HalfReactionBalancing

3 in problem 1a the half reactions show clo4 gaining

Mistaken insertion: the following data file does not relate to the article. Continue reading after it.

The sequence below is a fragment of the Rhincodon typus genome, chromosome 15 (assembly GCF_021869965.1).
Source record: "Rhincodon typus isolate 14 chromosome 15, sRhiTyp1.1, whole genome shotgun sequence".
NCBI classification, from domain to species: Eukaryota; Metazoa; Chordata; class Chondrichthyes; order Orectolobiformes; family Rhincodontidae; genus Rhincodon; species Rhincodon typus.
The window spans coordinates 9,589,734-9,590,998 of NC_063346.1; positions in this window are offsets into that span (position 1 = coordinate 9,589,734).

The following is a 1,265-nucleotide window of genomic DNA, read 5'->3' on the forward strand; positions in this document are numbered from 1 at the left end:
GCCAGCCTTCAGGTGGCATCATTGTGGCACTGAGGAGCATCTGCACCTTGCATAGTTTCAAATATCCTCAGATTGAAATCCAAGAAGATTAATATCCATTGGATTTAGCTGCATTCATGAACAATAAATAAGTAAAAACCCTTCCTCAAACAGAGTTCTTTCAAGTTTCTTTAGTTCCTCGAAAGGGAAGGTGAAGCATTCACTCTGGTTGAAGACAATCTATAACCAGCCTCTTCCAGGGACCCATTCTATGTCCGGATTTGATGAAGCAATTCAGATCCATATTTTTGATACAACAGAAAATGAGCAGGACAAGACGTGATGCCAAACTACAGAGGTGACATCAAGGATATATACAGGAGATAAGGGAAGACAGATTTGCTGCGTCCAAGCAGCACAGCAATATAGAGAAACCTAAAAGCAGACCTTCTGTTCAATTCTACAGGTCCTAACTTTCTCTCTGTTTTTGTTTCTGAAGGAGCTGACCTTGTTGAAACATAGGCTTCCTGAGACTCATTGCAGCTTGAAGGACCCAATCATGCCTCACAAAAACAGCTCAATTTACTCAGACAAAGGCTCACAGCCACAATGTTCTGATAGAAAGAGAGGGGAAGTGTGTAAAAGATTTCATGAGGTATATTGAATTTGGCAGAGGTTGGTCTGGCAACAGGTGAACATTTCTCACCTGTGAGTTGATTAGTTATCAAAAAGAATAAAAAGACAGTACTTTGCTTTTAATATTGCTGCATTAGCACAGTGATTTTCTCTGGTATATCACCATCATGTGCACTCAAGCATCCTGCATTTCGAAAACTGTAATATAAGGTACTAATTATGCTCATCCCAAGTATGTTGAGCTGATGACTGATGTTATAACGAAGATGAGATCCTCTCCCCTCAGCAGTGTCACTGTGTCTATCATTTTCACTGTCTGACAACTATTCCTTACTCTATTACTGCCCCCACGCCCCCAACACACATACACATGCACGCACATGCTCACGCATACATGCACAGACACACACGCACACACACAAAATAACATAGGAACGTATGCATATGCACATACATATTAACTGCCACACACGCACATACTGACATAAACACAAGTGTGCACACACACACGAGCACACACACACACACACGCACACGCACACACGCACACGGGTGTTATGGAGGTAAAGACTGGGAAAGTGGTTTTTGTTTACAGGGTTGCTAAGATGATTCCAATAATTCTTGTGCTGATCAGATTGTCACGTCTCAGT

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Unformatted text preview: ─ + 4H+ + NO3─ S + 2 e─ NO + 2 H2O Get the electrons to be the same on both sides, and then add the two half-reactions. 3 S + 6 e─ (3x) 3 S2─ 6 e─ + 8 H+ + 2 NO3─ 3 S2─ + 8 H+ + 2 NO3─ 2NO + 4 H2O (2x) 3 S + 2 NO + 4 H2O Step 4: 3 S, 8H, 2 N, 6 O atoms on both sides; zero net charge on both sides. Check! 2. In problem 1a, the half-reactions show Br─ giving away electrons: acting as a reducing agent. In problem 1b, the half-reactions show Ni giving away electrons: acting as a reducing agent. Metal atoms often act as reducing agents. In problem 1c, the half reactions show the reactant S2─ donating electrons, which is the behavior of a reducing agent. 3. In problem 1a, the half-reactions show ClO4─ gaining electrons, since the Cl atom is changing to a more negative oxidation number in the reaction. Gaining electrons means ClO ─ is being reduced. 4 In problem 1b, the half-reactions show the N atom in the NO3─ is having electrons added to it in the reaction: the NO3─ is being reduced. In problem 1c, the half-reactions show the N atom in the NO3─ is again having electrons added to it in the reaction: the NO3─ is being reduced. ***** ©2009 ChemReview.net v. k1 Page 392 Module 16: Half-Reaction Balancing Lesson 16D: Balancing Redox With Spectator Ions Present Balancing oxidation-reduction reactions can be tricky when spectator ions (ions that do not change in the reaction) are included in the equation. Consider this redox reaction carried out in an aqueous solution. K2Cr2O7 + HNO3 + C2H6O KNO3 + C2H4O + H2O + Cr(NO3)3 Balancing this equation by trial and error could take some time. Balancing using oxidation numbers can help, but for complex reactions, using half-reactions to balance is usually faster. But when the spectators are present, how do you find the half-reactions? The following steps present a system to break complex redox reactions into half-reactions. In your notebook, apply the following steps to the reaction above. Steps for Balancing Redox With Spectators Present 1. The fundamental rule: To understand the reactions of ionic compounds, re-write the reaction using separated-ion formulas. You may leave out coefficients at this step. The rules for identifying ionic compounds (Lesson 7A), separating ionic solid into separated-ion formulas (Lesson 7C), and strong acid ionization (Lesson 14A) include: a. Compounds with both metal and non-metal atoms are usually ionic. b. Compounds containing alkali metal atoms (Li, Na, K, Rb, Cs, Fr) are soluble in water and separate ~100% to form monatomic +1 ions. c. Nitrates dissolve and ionize ~100% in water to form nitrate ions (NO3―). d. Aqueous solutions of strong acids (such as HCl and HNO3) ionize ~100%. Try Step 1 on the above reaction, then check your answer below. ***** The separated-ions version of the equation, leaving out coefficients, is K+ + Cr2O72― + H+ + NO3― + C2H6O K+ + NO3― + C2H4O + H2O + Cr3+ + NO3― 2. Cross out the spectators: particles that do not change in the react...
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